Tell me, do any of these scenarios sound familiar?

Scenario 1:husky-puppy

New dog owners get an adorable Husky puppy. By six months of age, the puppy can easily be described as confident and bold. Pet people might just say that he’s “tenacious and playful”. However, it soon becomes obvious that the puppy will need a strong leader in the house. Obedience training begins and the puppy excels quickly, which is to be expected with a working dog. Unfortunately, the puppy returns home to no consequences, no jobs, no purpose, no clear boundaries, full freedom, and certainly no continued education. All too soon, the animal turns to being destructive, resource guarding food/spaces/toys, and all around misbehavior.


malinoisScenario 2:

A seven year old working Malinois gets retired after working for years alongside soldiers in Afghanistan. Obedience is refreshed, and his new owners are warned that the dog will still need outlets for his energy. Unfortunately, the owners don’t realize that this means more than just physical exercise. Although they commit to running the dog each day, they otherwise give him absolute freedom with minimal rules and corrections. And why not? He’s had a hard life, plus he’s “part of the family”. Soon, the dog is running out the doors, intimidating the other household dogs, developed horrible storm phobias, losing the ability to respect leadership, and now showing many signs of aggression.


working-dog-houndScenario 3:


A sweet hound mix is rescued from the local shelter. She had been roaming the back country streets for years. Almost immediately, the dog begins to tear everything apart when left home alone. She also begins to jump fences, and even dig up the yard. The owner is furious! Especially after the kindness he showed in adopting the dog from the pound.  The dog finally has a cozy home, how could this be happening?


So, what do each of these situations have in common? Every single one of these dogs is actually a genetically wired machine bred for mentally (not just physically!) challenging work. Both the Husky pup and the Malinois were craving a leader and wanted to understand the rules/boundaries of their home. Most importantly, they needed consequences when they tried to develop their own rules.  Dogs want leaders, not friends!  The hound mix probably loved her life roaming the streets.  Her job was primal; finding food and shelter.  She was a wanderer and because of that developed many “street smarts.”  Sitting in a cozy home to her probably felt like she was trapped, and she was missing all of the intellectual stimulation she had before!  Her new owner should have recognized the dog needed more outdoor stimulation.  Long hikes, tracking for food, and other satisfying outlets would make her much easier to live with, and would let her enjoy the best of both worlds.


When we try to make them simple “pets”, we are actually turning them into confused souls without a true purpose! Fortunately, this doesn’t mean that the outcomes to each scenario above are set in stone. Instead, simply embrace your dog’s true background and follow the five tips below:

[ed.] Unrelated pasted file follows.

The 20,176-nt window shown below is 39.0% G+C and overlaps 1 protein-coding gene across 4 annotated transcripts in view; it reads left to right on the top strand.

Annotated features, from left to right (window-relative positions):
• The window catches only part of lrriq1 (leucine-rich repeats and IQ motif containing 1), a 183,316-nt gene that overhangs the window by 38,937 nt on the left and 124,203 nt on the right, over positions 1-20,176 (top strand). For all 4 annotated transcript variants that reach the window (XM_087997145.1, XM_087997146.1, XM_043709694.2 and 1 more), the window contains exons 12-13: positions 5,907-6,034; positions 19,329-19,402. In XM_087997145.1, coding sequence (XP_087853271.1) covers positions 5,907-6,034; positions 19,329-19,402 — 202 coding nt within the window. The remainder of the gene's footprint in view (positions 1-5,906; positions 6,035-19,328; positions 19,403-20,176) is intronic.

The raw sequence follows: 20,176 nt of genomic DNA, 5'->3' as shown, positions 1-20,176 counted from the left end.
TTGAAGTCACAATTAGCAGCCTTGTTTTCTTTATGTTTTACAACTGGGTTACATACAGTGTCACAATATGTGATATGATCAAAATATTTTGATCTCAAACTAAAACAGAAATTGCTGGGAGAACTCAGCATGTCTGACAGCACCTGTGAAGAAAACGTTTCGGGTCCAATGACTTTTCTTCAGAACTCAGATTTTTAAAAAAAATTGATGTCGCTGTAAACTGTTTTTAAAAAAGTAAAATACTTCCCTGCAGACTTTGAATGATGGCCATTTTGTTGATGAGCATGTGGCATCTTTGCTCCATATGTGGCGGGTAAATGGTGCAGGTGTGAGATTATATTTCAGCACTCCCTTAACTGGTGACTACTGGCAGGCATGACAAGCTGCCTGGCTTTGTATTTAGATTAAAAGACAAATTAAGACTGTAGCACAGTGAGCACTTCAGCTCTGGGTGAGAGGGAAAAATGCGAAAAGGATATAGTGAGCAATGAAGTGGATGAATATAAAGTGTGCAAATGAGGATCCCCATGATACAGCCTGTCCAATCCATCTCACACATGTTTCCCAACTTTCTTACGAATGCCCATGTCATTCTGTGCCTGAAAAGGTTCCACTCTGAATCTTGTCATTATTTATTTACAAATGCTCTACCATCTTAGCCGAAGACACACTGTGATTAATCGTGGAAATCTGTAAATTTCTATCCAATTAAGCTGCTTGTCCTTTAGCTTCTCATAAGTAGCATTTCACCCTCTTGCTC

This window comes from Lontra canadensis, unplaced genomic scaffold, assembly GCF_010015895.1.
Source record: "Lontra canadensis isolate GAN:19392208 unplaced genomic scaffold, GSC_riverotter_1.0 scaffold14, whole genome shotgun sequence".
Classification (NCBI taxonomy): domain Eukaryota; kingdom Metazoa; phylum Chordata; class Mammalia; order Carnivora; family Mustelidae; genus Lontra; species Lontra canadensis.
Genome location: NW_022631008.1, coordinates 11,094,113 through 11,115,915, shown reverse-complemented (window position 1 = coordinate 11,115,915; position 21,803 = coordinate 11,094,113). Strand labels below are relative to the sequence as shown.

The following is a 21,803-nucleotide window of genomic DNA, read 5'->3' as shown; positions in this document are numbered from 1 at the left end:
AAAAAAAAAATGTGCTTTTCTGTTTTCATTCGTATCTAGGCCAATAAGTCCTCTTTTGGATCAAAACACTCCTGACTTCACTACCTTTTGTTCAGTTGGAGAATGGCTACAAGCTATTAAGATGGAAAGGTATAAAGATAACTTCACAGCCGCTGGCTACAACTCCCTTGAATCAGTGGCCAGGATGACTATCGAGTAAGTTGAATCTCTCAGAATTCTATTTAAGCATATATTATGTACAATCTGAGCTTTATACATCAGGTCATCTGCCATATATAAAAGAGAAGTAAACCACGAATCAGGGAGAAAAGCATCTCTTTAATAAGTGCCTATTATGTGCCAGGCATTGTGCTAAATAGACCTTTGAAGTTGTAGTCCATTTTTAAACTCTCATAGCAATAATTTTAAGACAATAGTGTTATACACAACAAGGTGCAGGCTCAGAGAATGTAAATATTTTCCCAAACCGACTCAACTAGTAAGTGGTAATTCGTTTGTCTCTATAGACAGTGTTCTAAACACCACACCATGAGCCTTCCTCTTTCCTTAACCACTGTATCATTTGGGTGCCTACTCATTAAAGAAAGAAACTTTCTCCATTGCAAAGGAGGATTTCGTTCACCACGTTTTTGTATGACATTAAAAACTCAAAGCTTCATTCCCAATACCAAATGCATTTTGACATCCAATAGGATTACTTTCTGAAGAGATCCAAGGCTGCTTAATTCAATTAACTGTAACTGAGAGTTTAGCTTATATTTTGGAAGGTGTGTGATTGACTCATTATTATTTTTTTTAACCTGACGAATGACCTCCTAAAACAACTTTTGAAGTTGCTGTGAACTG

1. Physical versus Mental Stimulation– It does not matter if you are taking one of these dogs out for a 5 mile run everyday, they still need mental exercise! This includes regular/continual obedience training, creating new jobs for your dog around the house, interactive toys/games, and giving clear consequences for bad behavior (which creates respect for leadership).
  2. Creating New Jobs– Does your dog bark, dig, or jump up no matter what you do to correct them? Sounds like you haven’t given them a job, so they’ve decided to take one on for themselves. Redirect this drive by researching what their bred was engineered for, providing positive reinforcement when they execute these behaviors the “right” way, and consequences when they do not.
  3. Don’t Try to Change Them– If you want a pet that is “part of your family” with limited rules or structure, DON’T GET A WORKING BREED! If you already have a working breed, you need to realize that these behaviors are not something you can train away or that will get better as they age. Take ownership of both the good and challenging about your dog’s breed and create a training/exercise schedule (both mental and physical) that will keep both of you happy.
  4. Don’t Let Popular Culture Dictate What “Happy” Looks Like for Your Dog– No matter what society suggests, not all dogs want to spend an afternoon inside the dog park playing with random dogs. They certainly do not all want every human to rush up to pet them while downtown. Most working dogs are more similar to introverted individuals, and that’s ok!  They like having their “inner circle” of people.
  5.  Be Prepared for a Stage Five Clinger!– If you’re ok with being followed around from room to room for the rest of your life, maybe a working dog really is for you! These breeds of dogs love to work, and are normally obsessed with their people. If you don’t assign them “down time” via a place command or their favorite crate, they will not rest. Therefore, just like other working dog behaviors, you must teach them to relax on cue.


I am a working dog girl, it’s in my DNA. However, I see so many frustrated clients, unhappy dogs, and uneducated trainers that just rely on basic obedience as the only solution. If you ever have the honor of living with a working dog, they will be the most loyal, affectionate dog. So please, return them the favor by respecting their innate being because it is truly unique and amazing.